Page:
The Vancouver Housing Authority wants to build a 30-unit studio apartment building for chronically homeless people who haven't cleaned up their acts, and maybe never will.
If the plan is approved, the 16,000-square-foot building would rise directly across the street from Share House, the men's shelter and soup kitchen on West 13th Street in downtown Vancouver. The new facility, named Lincoln Place, would be on Lincoln Avenue between 13th and 14th streets.
Living in the building would be people who are still struggling with the problems that contributed to their homelessness — chiefly, mental illness, substance abuse and addiction. It would be considered permanent housing for them, according to Vancouver Housing Authority Executive Director Roy Johnson, whether or not they ever beat those problems.
Still more of the chronically homeless would be placed at scattered sites owned by willing local landlords, said Amy Reynolds, the program director at Share. Overall there are "at least 70" chronically homeless people in the area who have been identified by outreach teams as being at the greatest risk of dying on the streets unless they are helped into housing, she said.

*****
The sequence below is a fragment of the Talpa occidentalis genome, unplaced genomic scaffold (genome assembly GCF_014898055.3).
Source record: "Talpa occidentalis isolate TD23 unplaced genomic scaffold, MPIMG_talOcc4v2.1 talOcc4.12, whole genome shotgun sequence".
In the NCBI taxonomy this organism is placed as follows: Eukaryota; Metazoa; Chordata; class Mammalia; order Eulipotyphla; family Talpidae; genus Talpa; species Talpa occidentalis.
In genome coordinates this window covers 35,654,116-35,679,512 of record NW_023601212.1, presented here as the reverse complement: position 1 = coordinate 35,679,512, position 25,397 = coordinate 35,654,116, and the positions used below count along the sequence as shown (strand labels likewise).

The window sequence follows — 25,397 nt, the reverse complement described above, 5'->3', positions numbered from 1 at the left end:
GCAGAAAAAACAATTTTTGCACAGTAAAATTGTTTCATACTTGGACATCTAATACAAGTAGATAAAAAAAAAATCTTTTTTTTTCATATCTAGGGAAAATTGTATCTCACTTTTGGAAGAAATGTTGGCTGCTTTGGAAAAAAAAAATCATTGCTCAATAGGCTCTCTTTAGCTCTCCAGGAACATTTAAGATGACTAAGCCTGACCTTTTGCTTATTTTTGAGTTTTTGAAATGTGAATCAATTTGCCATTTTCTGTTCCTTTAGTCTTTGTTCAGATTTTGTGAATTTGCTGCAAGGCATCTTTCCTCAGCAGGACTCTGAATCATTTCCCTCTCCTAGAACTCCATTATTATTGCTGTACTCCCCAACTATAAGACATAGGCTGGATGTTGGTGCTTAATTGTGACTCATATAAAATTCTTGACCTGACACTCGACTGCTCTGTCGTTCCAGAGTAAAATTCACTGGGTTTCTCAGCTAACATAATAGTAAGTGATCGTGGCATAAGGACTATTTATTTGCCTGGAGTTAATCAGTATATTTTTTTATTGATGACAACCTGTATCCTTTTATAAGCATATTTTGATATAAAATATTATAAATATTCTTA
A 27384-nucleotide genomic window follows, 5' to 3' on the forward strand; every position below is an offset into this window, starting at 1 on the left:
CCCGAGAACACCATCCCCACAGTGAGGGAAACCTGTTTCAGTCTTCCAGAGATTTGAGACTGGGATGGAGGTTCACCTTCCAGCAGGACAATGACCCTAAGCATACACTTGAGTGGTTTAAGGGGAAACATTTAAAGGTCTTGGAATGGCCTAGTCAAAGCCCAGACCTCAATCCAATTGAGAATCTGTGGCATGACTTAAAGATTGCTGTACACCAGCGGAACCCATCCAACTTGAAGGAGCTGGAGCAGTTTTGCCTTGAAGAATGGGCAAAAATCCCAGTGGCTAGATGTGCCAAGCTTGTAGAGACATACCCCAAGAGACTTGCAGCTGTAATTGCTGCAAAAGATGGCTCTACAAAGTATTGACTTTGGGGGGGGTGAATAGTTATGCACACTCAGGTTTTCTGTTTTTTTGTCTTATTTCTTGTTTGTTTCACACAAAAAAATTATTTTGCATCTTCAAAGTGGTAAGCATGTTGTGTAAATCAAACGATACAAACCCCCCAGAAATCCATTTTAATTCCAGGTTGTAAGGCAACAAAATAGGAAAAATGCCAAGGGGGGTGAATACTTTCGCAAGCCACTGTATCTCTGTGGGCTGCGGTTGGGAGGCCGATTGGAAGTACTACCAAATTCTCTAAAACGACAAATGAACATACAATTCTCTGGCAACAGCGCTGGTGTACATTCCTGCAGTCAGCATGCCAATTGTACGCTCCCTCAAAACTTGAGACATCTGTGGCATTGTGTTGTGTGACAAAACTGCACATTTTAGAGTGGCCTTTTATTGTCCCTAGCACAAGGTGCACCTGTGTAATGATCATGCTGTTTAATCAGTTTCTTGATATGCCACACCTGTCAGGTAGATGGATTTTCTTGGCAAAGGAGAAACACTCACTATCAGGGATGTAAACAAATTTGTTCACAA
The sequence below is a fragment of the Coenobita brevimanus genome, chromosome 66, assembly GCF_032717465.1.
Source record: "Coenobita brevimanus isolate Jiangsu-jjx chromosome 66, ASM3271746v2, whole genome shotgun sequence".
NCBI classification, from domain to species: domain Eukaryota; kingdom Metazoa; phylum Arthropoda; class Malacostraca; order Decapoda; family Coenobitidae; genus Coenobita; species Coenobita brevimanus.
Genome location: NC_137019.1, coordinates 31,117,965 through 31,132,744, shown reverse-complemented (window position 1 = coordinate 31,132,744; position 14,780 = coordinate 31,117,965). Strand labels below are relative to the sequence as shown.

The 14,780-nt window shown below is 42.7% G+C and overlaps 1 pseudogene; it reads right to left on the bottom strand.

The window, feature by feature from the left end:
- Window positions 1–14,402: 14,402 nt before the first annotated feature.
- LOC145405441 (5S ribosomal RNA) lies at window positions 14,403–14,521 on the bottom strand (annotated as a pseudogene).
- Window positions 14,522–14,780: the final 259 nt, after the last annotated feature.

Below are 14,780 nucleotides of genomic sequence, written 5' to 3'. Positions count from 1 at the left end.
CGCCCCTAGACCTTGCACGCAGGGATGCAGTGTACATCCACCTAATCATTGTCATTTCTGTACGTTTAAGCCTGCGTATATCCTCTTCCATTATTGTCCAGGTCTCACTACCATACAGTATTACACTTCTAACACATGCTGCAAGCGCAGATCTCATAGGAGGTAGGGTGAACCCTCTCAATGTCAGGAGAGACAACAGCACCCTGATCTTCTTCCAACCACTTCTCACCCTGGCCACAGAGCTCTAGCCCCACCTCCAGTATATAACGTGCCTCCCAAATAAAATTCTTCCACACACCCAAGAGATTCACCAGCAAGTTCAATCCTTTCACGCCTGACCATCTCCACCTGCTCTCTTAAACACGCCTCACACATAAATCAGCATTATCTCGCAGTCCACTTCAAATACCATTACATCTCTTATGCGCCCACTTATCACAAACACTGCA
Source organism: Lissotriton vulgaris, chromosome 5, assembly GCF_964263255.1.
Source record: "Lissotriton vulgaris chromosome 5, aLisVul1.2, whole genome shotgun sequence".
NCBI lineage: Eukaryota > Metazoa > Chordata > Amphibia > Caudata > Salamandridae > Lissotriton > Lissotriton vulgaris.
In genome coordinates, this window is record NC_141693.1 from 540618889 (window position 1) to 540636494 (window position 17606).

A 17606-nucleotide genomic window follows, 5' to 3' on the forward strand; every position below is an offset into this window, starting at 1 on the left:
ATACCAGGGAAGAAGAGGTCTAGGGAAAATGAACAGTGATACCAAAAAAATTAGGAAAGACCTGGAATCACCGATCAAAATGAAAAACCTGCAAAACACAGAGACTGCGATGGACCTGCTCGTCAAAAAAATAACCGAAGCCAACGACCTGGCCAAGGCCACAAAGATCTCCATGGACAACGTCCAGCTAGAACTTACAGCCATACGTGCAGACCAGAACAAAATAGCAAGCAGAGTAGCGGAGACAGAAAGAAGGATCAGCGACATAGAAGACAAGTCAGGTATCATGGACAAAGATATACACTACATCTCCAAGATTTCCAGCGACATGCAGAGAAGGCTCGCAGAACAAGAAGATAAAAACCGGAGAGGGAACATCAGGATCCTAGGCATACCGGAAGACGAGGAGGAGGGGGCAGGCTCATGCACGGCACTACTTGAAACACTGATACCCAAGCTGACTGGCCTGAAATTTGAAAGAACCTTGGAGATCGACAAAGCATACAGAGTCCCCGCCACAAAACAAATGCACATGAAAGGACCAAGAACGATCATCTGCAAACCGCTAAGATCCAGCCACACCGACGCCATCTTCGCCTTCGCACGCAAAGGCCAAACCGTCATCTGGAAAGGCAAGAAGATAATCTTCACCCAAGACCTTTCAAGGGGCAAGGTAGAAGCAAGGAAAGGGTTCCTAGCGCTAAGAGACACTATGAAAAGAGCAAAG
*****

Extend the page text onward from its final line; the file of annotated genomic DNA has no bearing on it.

"Housing First" is the theory behind the plan. That's a model for fighting hard-core homelessness that's had "great results" across the nation, said Andy Silver, executive director of the Council for the Homeless. It means getting people into housing quickly, no matter their troubles, and then assessing their needs and providing the services that will help keep them off the streets in the future.
"It's called 'low-barrier' housing," Silver said, and it's aimed directly at "the small percentage of homeless who … are homeless for years and years. They are the hardest to reach people. Unfortunately, they're also the most visible. Historically, other programs and services haven't worked for them."
Intensified services for those people would be managed by Share. The building would include case-management office space. Reynolds said there's no obligation for residents to accept services — but there's an obligation for the service providers to try their hardest to deliver them.
The developer would be Vancouver Affordable Housing, a legal subsidiary of the Vancouver Housing Authority. The project cost is estimated to be $4.7 million, with $3.5 million coming from tax credits that can be sold to private investors, reducing the project's debt and providing the investors with a 10-year tax benefit, Johnson said. All 30 units in the building would be considered public housing.
Rent at the building would be heavily subsidized, and held down to 30 percent of each resident's income, Johnson said.
A pre-development loan of $300,000 from VHA to VAH is needed, according to a staff report, and in early 2014 the VAH would apply to the Washington State Low Income Housing Trust Fund for tax credits and additional money.